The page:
NENETSES, people in the N of the Eur. part of Russia and W Sib. Acc. to the 2002 census, the pop. was 41,454. The lang. belongs to the Samodian group of the Uralic lang. fam. It is considered mother tongue by 77.7% of the N. Written lang. based upon the Roman alph. since 1932, Rus. alph. since 1937. Self-name nenets’, neney nenets’ (“man”) became official in 1930. Until then, the N. were calledSamoyedes or Samoyed-Yuraks. There are diff. theories as to the origin of the term “Samoyed.” Acc. to the most probable one, it originated from saam-jedna, “the land of the Saami” (B.O. Dolgikh). Acc. to the best-substantiated hypothesis (I.E. Fisher, M.A. Kastren, G.N. Prokofyev), the Samodian community formed in S Sib. In the first cent. AD part of the Samodians migrated N, and another part became part of the Turkic peoples of S Sib. During the 1st cent. AD the majority of the Samodians branched out along the Ob, Yenisei and the area btw them into the zone of the N taiga, and later the tundra, bringing with them a reindeer breeding based econ. and assimilating the indig. pop. Then the N.’s ancestors moved W from the Lower Ob up to the White S., and by the 17th cent., E as far as the Yenisei.

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NIVKHS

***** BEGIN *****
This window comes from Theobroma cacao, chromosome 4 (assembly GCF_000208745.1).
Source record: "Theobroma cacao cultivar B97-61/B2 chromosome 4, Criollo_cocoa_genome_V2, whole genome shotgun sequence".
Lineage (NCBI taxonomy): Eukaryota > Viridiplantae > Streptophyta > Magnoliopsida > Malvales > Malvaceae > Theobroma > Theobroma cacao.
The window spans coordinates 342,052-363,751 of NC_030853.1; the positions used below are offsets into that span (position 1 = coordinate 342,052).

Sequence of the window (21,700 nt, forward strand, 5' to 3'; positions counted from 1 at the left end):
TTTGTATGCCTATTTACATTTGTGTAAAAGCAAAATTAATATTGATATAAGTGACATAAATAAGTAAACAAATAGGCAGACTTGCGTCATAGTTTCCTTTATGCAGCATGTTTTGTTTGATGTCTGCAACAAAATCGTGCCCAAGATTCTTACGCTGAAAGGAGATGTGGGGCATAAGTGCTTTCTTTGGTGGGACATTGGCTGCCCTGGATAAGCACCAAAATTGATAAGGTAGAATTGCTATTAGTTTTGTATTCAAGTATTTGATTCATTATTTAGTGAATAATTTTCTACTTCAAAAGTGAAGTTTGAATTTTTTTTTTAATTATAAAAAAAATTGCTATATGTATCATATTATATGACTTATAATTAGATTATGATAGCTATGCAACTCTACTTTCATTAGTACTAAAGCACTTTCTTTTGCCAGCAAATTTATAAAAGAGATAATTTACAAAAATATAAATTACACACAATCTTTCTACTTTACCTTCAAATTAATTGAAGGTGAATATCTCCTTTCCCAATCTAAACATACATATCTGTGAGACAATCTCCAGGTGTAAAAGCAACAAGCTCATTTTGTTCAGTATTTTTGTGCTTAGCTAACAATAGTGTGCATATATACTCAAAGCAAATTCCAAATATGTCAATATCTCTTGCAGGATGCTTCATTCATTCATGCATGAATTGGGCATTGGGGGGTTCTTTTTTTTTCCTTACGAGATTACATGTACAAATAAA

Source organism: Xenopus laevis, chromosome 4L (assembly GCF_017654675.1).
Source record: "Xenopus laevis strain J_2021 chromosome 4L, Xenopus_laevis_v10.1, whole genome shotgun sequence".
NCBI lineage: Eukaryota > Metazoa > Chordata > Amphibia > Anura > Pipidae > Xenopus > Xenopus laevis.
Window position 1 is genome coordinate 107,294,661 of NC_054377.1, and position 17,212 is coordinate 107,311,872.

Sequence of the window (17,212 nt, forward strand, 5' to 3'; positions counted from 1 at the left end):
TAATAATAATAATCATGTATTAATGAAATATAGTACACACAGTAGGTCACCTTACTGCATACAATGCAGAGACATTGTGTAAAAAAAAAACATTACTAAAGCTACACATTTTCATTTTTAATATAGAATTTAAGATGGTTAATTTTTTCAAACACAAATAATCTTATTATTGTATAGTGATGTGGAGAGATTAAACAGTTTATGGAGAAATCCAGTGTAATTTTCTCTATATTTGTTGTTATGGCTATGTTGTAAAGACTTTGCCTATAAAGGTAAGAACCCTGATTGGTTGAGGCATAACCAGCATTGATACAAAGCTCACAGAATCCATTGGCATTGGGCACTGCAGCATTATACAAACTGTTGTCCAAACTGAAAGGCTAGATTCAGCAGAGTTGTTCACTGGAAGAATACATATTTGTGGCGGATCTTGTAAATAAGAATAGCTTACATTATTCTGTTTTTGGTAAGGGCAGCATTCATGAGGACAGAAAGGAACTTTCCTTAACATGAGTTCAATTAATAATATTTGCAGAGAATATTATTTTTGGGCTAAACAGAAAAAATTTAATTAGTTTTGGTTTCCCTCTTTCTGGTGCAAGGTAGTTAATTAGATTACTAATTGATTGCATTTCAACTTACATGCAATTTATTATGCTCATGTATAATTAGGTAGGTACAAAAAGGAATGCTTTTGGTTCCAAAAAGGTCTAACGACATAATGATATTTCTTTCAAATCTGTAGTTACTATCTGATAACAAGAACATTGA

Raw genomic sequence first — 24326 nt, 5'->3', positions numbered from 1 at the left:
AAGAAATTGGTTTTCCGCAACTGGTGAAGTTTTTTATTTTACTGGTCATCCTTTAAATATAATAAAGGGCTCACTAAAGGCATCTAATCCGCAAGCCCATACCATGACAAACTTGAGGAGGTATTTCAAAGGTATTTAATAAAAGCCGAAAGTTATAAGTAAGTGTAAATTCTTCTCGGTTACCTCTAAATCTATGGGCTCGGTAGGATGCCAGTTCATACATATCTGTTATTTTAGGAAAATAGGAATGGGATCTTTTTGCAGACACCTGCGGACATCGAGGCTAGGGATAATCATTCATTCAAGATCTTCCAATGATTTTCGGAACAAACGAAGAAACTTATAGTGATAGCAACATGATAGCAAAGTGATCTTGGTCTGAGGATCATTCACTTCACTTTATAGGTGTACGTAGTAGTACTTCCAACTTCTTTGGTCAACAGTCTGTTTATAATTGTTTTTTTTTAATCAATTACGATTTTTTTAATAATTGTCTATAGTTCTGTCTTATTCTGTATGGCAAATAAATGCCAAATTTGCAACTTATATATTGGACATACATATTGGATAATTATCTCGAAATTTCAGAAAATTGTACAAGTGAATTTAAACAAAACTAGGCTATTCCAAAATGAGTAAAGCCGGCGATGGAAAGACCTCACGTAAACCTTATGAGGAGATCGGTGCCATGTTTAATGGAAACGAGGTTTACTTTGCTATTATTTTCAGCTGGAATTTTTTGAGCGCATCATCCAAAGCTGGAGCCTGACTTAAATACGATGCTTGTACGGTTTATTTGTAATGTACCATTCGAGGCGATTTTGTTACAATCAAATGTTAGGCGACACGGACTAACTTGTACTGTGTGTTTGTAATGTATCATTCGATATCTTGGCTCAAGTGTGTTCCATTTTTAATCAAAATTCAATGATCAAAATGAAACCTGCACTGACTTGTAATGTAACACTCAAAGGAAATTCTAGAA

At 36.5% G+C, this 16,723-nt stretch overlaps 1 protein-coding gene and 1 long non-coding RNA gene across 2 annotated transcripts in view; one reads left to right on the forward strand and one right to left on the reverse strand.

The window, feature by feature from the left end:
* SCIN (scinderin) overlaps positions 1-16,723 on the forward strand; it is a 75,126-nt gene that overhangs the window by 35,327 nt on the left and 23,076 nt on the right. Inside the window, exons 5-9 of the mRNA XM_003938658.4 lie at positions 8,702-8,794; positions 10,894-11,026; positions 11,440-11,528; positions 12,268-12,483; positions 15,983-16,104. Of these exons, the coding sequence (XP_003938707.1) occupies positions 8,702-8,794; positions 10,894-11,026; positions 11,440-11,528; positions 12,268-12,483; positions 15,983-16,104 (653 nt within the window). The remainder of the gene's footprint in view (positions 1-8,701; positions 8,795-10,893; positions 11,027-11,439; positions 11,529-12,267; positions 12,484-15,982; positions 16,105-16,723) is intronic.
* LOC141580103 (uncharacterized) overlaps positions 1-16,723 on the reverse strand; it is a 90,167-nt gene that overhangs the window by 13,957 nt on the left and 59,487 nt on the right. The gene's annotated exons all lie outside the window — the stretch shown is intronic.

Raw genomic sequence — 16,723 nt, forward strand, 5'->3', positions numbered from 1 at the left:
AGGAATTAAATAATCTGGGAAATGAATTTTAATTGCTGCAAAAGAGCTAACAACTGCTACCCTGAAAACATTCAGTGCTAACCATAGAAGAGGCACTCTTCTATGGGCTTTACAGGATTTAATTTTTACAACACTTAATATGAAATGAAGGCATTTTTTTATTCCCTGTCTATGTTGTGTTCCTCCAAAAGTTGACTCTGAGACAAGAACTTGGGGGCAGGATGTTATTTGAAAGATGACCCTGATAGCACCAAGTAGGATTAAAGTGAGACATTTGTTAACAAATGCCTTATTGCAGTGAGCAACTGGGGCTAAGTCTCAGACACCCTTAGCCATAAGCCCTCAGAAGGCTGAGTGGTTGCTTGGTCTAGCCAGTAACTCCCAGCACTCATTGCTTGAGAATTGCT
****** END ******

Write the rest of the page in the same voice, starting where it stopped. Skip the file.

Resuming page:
NIVKHS (self-name nivkh, “man”), people in the FE. Inhabit the lower Amur (Ulcha and Nikolaevsk distr. of Khabarovsk Terr.), as well as Sakhalin Isl. (Rybnovsk and Aleksandrovsk distr. on the W coast and Tymovskoe Distr.). In the pastthe Ulchas, Negidals, and others called the N. “gilyaks.” This name was extended by Rus. settlers to other Lower Amur peoples—the Negidals themselves, Ulchas, and others. The ethnonym “N.” was officially adopted in the 1930s. In 1989there were 4,631 N. in Russia, in Khabarovsk Terr.—2,386, in Sakhalin Obl.—2,008. Acc. to 2002 census—5,287 people. The N. belong to a special Amur-Sakh. anthropol. type of the N Asiatic race. The lang. is isolated, has Amur, N Sakhalin and E Sakhalin dialects. Written lang. since 1932 on the basis of the Roman alphabet; since 1953, Rus. alphabet. Acc. to modern data, the N. lang. has elements which are akin to the S Asiatic, Altai, Manchu and Tungusic lang. Archeol. research has established numerous migrations of the N., starting with the move from SE and W to the Lower Amur in the Neolithic era. Thus, the N. culture was formed under conditions far removed from the complete isolation postulated by earlier researchers.Contacts btw N. and the Rus. began in the 17th cent., when Cossack explorers visited the Amur and Sakhalin. The first publications mentioning the gilyaks date back to the 17th—early 19th cent. (works by Du Gald, F. Miller, P. Zibold, et al.). In 1849-54, G.I. Nevelskoi’s exped. worked on the Lower Amur. Members of the exped. (esp. N.K. Boshnyak) left valuable descriptions of the N. culture. Members of the exped. founded the city of Nikolaevsk on the N.’s native land. Since 1855 Rus. farmers started settling on the lower Amur. In 1858-60, after the signing of the Aigun and Beijing Treaties with China, the lower Amur and Sakhalin officially became part of Russia. In 1850-60, the N. began to be studied by Rus. naturalists (L.I. Shrenk, P.P. Glen, F.B. Schmidt, etc.). At the turn of the 20th cent. and later, L.Y. Shternberg, B.O. Pilsudski, Y.A. Kreinovich, V.Z. Panfilov, Ch.M. Taksami, V.M. Sangi, A.M.KZolotareva, G.A.Otaina, et al.In 1897, the N. pop. count was 4,642. They had 51 settlements along the Amur (the farthest up was the vill. of Ukhta on the l. bank and Geri on the r. bank) and the Liman coast (from the vill. of Kol in the N to Chomy near Cape Lazarev in the S), and 57 on Sakhalin. Thus, the av. pop. of a N. settlement was 46-47. N. also settled in the Ulcha vill. of Auri, and the Ulchas, in their turn, coexisted with the N. in three N. vill. (Tyr, Kaberatsbakh and Chilvi).The N.’s princ. occup. is fishing, which provided food for people and dogs and materials for making clothes, footwear, sails for boats, etc. Fishing was done all yr. round. The princ. catch was migrating salmon (hunchback salmon in June, Sib. salmon in July and Sept.). At that time yukola—dry-cured fish—was preserved and stocked. Dried fish skeletons were stocked for sled dogs’ food. Fishing was done with fish spears (chak), hooks of all sizes and shapes on lines and sticks (kele-kite, chosps, matl, chevl, etc.), diff. fishing rods, nets—rectang., sack-like, stationary (incl. for ice fishing) and drift (chaar ke, khurki ke, nokke, lyrku ke, anz ke, etc.), seines (kyr ke), landing nets—and summer and winter locks (enclosures in the rivers with a net trap for fish).